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Welcome! Join us for a spring walking tour this May!
May 14 — Professorville
May 21 — College Terrace
May 28 — Crescent Park
June 4 — Homer AvenueDetails
Share your thoughts. . .
A Community Workshop for the Professorville Historic Design Guidelines was held on February 23, 2016. It was a lively, interactive session led by Matthew Weintraub from the City of Palo Alto, and Page & Turnbull representatives Ruth Todd and Jonathan Rusch. Two more community meetings are scheduled for later this spring.
Was your house built in 1916 or earlier?
Have you looked lately? Take a look at the Inventory page—every listing with a photograph now includes a thumbnail to help you identify buildings! Thumbnails are also included on the Master Index to Houses pages for all houses that have been photographed!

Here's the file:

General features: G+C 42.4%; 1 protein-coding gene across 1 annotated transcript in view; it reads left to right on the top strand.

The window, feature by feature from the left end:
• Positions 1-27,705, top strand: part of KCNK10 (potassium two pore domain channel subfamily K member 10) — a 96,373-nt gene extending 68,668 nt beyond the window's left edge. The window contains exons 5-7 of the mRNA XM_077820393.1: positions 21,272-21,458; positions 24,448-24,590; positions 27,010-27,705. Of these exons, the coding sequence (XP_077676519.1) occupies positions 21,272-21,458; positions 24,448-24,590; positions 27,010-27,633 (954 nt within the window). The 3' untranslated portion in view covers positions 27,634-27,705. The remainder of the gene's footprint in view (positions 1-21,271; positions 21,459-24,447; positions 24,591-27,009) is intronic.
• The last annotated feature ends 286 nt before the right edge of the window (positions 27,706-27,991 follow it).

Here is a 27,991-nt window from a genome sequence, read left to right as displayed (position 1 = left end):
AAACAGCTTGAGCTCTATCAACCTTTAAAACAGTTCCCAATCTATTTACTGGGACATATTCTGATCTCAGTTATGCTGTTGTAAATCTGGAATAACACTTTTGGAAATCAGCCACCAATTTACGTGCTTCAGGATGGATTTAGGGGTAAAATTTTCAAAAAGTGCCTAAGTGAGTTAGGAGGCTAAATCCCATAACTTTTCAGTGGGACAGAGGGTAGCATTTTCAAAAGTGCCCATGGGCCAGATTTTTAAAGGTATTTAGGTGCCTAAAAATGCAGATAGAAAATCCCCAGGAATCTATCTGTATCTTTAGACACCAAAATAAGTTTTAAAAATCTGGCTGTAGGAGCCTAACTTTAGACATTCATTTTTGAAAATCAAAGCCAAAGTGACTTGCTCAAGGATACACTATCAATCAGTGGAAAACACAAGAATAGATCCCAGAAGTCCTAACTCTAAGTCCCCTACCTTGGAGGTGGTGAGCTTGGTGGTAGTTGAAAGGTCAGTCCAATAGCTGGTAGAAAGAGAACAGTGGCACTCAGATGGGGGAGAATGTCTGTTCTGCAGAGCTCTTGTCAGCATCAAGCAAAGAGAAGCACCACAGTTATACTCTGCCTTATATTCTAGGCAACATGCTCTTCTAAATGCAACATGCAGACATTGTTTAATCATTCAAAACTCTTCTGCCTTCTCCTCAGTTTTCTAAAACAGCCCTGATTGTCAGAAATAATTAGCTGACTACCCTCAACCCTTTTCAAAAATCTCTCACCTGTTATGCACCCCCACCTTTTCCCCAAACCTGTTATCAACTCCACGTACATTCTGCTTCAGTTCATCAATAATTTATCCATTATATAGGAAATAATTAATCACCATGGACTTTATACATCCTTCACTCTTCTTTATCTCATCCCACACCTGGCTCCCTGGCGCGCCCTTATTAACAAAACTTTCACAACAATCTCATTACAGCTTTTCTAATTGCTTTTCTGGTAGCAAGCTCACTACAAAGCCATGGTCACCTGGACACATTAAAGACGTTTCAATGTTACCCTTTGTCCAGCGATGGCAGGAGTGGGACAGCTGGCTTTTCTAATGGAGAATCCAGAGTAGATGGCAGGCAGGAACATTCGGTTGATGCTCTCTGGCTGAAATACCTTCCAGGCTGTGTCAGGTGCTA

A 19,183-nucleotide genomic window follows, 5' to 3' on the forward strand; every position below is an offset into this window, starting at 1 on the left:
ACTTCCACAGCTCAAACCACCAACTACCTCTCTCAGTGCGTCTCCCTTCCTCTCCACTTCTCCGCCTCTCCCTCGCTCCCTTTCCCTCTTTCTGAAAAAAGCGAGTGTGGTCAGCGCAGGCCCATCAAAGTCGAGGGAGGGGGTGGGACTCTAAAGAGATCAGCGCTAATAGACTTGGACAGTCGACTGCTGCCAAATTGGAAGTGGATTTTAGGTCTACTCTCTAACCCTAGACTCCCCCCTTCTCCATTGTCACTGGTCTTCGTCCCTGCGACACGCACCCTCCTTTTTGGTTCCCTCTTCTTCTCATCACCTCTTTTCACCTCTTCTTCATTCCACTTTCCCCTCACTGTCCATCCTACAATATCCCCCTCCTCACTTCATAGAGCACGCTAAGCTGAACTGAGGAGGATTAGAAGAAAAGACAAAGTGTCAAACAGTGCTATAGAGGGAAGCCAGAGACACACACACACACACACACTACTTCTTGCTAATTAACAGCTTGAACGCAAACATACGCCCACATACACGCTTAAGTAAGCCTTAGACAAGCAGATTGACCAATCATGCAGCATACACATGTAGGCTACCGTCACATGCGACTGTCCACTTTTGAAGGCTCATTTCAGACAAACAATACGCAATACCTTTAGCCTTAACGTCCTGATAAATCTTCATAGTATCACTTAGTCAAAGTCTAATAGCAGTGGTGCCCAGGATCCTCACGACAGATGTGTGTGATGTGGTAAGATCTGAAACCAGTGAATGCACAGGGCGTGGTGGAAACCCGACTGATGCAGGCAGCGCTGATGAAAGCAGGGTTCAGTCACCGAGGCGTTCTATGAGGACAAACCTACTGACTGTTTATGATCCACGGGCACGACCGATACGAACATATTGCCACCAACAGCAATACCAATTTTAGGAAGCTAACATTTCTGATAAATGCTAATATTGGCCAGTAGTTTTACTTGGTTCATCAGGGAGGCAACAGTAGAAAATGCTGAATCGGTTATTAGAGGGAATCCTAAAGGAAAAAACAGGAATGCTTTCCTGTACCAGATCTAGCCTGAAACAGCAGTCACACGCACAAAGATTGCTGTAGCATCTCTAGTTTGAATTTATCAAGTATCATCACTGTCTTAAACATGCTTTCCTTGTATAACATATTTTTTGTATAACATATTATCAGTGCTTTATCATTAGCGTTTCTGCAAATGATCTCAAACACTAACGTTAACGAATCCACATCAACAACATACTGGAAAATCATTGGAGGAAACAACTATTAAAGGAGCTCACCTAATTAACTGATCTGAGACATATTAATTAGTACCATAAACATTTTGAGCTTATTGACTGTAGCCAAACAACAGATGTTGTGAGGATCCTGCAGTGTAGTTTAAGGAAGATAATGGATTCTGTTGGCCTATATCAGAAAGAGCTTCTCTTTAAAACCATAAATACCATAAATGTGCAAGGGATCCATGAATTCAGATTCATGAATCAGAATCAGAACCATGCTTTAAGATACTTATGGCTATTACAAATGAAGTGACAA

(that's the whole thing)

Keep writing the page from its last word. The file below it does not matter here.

Have you driven down Palo Alto Avenue lately? Or glanced towards San Franscisquito Creek while crossing Hale Street? The pump house has ungone restoration to repair the ravages of time on this charming city building! The renovation is complete—see the after picture below!
Have you seen this man?
|A sampling of homes from Mayfield! (Otherwise know as the California Avenue area.)|
Have you followed these links?
Read about architectural styles found in Palo Alto and where examples can be found.
A newly discovered listing of important local people from the Palo Alto Historical Association's files which also provides an outline of Palo Alto's early history and links to many historic photographs!